- Mr. Vinod Chandna
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I'd been climbing out of Gunten for some time, after a long and leisurely lunch by the shores of limpid Lake Thun, when I overtook a labouring lycra-clad cyclist on a bend. It had been a gruelling haul, rising steadily from 400 metres up to around 1,150 metres, so both of us were breathing heavily and working hard. But I was in baggy shorts, T-shirt and backpack, with a touch too much flab around the middle and well into my second half-century, while he was honed, young and carrying nothing more than a second skin. So you can imagine that his face, as I inched past him, registered a moment of poorly concealed dismay.
He needn't have worried. If I'd had enough breath with which to do so, I would have pointed out that the secret to our mutual discrepancies in performance lay in what we had, or didn't have, between our legs. Viz: I had a chunky rectangle attached to the bike's frame, whereas he didn't. As I passed him, I nodded apologetically downwards, acknowledging that I was, in fact, cheating; after all, I didn't want to leave him too demoralised. And when we got to the level section at the top, he came sweeping past me with a flourish and a wave, the natural order of things satisfactorily restored.
We were in the Swiss Alps, he and I, and while he was no doubt in training for something epic, I was having a bit of a pootle around. And the only reason I could match what he was doing, without having done any of the training, was that I had a battery-powered helping hand. The Alps may be wonderful to look at, but it is fair to say that they are a bit of a trial for man-powered locomotion. Until recently, cycling in the mountains used to be something better left to the professionals, but the innovation of "e-biking" has gone a long way towards making the whole place that much more accessible for cyclists of any ability, and any age.
It was remarkably easy to access, too. My flight had landed in a grassy field outside Bern. It was one of those rural airports where your luggage gets through the terminal before you do, so within 30 minutes I was downtown, jumping on a train that weaved its way around mountain-cupped lakes through a slice of picture-postcard Switzerland to Interlaken, where my "Flyer" awaited.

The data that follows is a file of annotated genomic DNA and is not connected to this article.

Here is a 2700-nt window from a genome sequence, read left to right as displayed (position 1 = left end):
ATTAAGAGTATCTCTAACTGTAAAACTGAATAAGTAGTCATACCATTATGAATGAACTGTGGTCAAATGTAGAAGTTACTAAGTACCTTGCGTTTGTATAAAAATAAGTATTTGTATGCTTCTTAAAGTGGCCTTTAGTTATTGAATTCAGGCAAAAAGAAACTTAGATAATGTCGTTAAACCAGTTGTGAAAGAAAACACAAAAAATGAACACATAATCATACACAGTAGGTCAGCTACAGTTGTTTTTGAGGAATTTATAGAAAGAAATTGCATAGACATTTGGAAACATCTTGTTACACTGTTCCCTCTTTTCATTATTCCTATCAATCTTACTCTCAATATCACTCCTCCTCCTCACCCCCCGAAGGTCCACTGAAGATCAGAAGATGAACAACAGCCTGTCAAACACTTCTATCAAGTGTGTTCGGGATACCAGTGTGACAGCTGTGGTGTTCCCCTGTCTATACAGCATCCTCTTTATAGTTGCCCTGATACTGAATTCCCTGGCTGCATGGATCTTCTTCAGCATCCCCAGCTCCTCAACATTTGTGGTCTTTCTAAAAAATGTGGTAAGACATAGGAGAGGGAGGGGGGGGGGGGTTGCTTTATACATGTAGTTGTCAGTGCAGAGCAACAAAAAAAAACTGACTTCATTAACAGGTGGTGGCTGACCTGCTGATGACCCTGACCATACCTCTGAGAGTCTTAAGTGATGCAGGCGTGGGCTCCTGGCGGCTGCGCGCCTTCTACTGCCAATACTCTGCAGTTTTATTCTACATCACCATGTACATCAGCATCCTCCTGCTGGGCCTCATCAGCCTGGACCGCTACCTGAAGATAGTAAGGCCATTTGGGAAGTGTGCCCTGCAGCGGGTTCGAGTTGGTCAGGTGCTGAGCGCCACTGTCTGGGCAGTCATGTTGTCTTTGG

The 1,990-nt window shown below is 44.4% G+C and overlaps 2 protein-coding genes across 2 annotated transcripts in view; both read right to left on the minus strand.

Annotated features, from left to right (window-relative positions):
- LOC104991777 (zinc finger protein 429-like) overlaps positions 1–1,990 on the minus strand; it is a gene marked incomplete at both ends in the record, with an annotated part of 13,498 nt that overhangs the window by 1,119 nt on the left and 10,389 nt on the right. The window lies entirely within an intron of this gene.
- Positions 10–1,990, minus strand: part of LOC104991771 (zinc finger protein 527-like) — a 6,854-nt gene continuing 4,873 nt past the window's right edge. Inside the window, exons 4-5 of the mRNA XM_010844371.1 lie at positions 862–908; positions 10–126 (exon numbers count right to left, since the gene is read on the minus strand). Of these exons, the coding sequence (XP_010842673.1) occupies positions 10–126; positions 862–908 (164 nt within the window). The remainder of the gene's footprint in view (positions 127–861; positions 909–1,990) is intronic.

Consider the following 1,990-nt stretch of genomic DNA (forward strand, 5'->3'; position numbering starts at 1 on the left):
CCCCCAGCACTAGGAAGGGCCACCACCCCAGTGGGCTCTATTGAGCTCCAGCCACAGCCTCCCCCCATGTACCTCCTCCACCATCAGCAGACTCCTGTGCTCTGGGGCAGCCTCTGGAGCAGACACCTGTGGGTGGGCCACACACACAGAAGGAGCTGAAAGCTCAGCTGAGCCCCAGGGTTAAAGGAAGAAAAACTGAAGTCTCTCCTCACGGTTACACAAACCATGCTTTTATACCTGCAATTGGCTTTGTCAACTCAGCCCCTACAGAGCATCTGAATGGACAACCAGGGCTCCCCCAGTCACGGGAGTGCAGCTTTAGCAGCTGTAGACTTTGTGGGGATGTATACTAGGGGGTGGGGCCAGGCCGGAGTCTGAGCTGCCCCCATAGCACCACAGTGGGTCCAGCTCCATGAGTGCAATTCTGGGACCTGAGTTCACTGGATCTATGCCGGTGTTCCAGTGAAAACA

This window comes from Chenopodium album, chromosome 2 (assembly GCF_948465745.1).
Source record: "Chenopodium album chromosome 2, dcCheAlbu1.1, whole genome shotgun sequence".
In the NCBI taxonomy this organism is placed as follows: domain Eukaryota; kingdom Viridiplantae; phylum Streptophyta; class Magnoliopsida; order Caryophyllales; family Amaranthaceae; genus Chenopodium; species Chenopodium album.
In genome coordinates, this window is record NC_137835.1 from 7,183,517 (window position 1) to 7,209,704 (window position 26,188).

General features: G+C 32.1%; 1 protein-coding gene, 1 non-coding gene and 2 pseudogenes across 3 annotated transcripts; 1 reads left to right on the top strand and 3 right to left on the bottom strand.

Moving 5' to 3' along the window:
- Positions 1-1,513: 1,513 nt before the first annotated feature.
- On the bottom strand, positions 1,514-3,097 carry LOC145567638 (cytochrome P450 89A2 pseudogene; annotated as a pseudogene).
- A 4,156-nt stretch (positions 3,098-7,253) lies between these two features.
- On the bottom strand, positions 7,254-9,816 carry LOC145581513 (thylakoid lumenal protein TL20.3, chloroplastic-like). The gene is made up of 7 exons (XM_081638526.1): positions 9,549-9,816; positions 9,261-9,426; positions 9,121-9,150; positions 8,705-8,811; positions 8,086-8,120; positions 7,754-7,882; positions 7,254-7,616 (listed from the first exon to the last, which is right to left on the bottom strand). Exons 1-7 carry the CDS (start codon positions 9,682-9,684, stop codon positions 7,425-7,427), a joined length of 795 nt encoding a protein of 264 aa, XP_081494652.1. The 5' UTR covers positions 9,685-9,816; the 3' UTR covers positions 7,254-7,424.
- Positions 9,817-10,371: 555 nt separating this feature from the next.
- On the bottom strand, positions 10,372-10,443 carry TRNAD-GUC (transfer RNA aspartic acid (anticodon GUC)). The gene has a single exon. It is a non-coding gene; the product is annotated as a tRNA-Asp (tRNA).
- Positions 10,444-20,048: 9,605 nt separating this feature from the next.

I'd spent the rest of that morning meandering along the shore of Lake Thun, trying to gauge what I and the bike were capable of, before deciding over lunch to return to Interlaken the hilly way via Beatenberg – a route choice that would have been a mistake had it not been for the extra power available to me at the touch of a button on the handlebars.
By the end of that day, the Flyer's integrated computer told me I'd covered 60km. That wouldn't be a whole lot on the flat, but in the Alps it transformed my range and meant I wasn't intimidated by my second day's plan: a gentle steady climb to the resort of Grindelwald, followed by the difficult haul up and over the Grosse Scheidegg mountain pass under the keen eye of the Eiger.
This is the setting for one of the toughest and most spectacular amateur mountain bike events in the world, the Eiger Bike Challenge, and I was to tackle its first and hardest climb – albeit with the magic wizard of the "power" button ever-ready to be summoned by my thumb.
The first stretch from Interlaken to Grindelwald was a pleasant warm-up for the main event, through a Heidi-flavoured landscape flecked with farmhouses that looked like giant cuckoo clocks.
After bustling Grindelwald the serious climb began, up a snaking ribbon of asphalt used only by the postbus, with the air getting thinner and fresher all the time. It was a clear day, the peaks above me were dusted with snow and the air cooled the harder I worked and the higher I climbed. The houses around Grindelwald fell away quickly and I was encouraged on my way by peels of cowbells as the local meadow-munchers went happily about the business of initiating food chains that would eventually lead to the twin delights of chocolate and Emmental.
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